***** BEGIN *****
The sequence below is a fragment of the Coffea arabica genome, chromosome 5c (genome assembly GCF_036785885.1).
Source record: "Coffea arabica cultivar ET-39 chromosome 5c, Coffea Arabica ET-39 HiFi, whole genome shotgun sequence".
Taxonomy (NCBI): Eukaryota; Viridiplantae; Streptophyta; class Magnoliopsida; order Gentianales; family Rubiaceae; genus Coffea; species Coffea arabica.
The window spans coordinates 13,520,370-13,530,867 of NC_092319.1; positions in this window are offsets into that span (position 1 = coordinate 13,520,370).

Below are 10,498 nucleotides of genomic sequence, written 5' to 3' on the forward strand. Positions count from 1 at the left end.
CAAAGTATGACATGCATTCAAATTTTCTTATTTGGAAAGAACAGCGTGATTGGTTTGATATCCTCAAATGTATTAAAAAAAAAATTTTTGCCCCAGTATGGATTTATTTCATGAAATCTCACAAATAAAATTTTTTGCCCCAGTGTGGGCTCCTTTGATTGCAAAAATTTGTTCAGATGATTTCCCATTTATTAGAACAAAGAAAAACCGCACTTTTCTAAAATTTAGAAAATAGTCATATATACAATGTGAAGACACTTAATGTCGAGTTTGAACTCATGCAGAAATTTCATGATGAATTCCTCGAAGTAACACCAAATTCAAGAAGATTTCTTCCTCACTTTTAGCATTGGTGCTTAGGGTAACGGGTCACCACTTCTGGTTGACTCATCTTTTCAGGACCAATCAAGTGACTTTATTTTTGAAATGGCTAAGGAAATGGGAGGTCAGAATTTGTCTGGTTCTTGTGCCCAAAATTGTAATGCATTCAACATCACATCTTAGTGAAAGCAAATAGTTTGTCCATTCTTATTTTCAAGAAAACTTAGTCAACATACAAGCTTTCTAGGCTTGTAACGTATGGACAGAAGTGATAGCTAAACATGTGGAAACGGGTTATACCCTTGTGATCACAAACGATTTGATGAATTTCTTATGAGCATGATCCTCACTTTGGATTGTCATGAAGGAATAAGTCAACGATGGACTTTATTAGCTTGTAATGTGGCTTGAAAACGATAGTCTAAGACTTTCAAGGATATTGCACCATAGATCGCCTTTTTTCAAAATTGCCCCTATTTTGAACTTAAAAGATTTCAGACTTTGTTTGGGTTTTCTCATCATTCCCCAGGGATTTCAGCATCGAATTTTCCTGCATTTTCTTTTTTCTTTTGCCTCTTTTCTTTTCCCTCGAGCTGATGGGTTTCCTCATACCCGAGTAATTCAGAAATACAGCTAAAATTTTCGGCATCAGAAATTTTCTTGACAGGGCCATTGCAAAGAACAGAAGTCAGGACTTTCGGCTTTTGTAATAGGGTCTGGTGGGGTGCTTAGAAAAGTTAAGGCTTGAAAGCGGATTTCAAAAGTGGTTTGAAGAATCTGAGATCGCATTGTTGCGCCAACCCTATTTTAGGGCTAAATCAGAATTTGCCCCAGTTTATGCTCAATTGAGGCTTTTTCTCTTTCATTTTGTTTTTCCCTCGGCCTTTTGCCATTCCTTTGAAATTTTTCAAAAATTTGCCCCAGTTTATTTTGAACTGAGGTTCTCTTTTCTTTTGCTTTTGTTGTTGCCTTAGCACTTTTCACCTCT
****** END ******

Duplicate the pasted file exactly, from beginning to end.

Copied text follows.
The sequence below is a fragment of the Coffea arabica genome, chromosome 5c (genome assembly GCF_036785885.1).
Source record: "Coffea arabica cultivar ET-39 chromosome 5c, Coffea Arabica ET-39 HiFi, whole genome shotgun sequence".
Taxonomy (NCBI): Eukaryota; Viridiplantae; Streptophyta; class Magnoliopsida; order Gentianales; family Rubiaceae; genus Coffea; species Coffea arabica.
The window spans coordinates 13,520,370-13,530,867 of NC_092319.1; positions in this window are offsets into that span (position 1 = coordinate 13,520,370).

Below are 10,498 nucleotides of genomic sequence, written 5' to 3' on the forward strand. Positions count from 1 at the left end.
CAAAGTATGACATGCATTCAAATTTTCTTATTTGGAAAGAACAGCGTGATTGGTTTGATATCCTCAAATGTATTAAAAAAAAAATTTTTGCCCCAGTATGGATTTATTTCATGAAATCTCACAAATAAAATTTTTTGCCCCAGTGTGGGCTCCTTTGATTGCAAAAATTTGTTCAGATGATTTCCCATTTATTAGAACAAAGAAAAACCGCACTTTTCTAAAATTTAGAAAATAGTCATATATACAATGTGAAGACACTTAATGTCGAGTTTGAACTCATGCAGAAATTTCATGATGAATTCCTCGAAGTAACACCAAATTCAAGAAGATTTCTTCCTCACTTTTAGCATTGGTGCTTAGGGTAACGGGTCACCACTTCTGGTTGACTCATCTTTTCAGGACCAATCAAGTGACTTTATTTTTGAAATGGCTAAGGAAATGGGAGGTCAGAATTTGTCTGGTTCTTGTGCCCAAAATTGTAATGCATTCAACATCACATCTTAGTGAAAGCAAATAGTTTGTCCATTCTTATTTTCAAGAAAACTTAGTCAACATACAAGCTTTCTAGGCTTGTAACGTATGGACAGAAGTGATAGCTAAACATGTGGAAACGGGTTATACCCTTGTGATCACAAACGATTTGATGAATTTCTTATGAGCATGATCCTCACTTTGGATTGTCATGAAGGAATAAGTCAACGATGGACTTTATTAGCTTGTAATGTGGCTTGAAAACGATAGTCTAAGACTTTCAAGGATATTGCACCATAGATCGCCTTTTTTCAAAATTGCCCCTATTTTGAACTTAAAAGATTTCAGACTTTGTTTGGGTTTTCTCATCATTCCCCAGGGATTTCAGCATCGAATTTTCCTGCATTTTCTTTTTTCTTTTGCCTCTTTTCTTTTCCCTCGAGCTGATGGGTTTCCTCATACCCGAGTAATTCAGAAATACAGCTAAAATTTTCGGCATCAGAAATTTTCTTGACAGGGCCATTGCAAAGAACAGAAGTCAGGACTTTCGGCTTTTGTAATAGGGTCTGGTGGGGTGCTTAGAAAAGTTAAGGCTTGAAAGCGGATTTCAAAAGTGGTTTGAAGAATCTGAGATCGCATTGTTGCGCCAACCCTATTTTAGGGCTAAATCAGAATTTGCCCCAGTTTATGCTCAATTGAGGCTTTTTCTCTTTCATTTTGTTTTTCCCTCGGCCTTTTGCCATTCCTTTGAAATTTTTCAAAAATTTGCCCCAGTTTATTTTGAACTGAGGTTCTCTTTTCTTTTGCTTTTGTTGTTGCCTTAGCACTTTTCACCTCT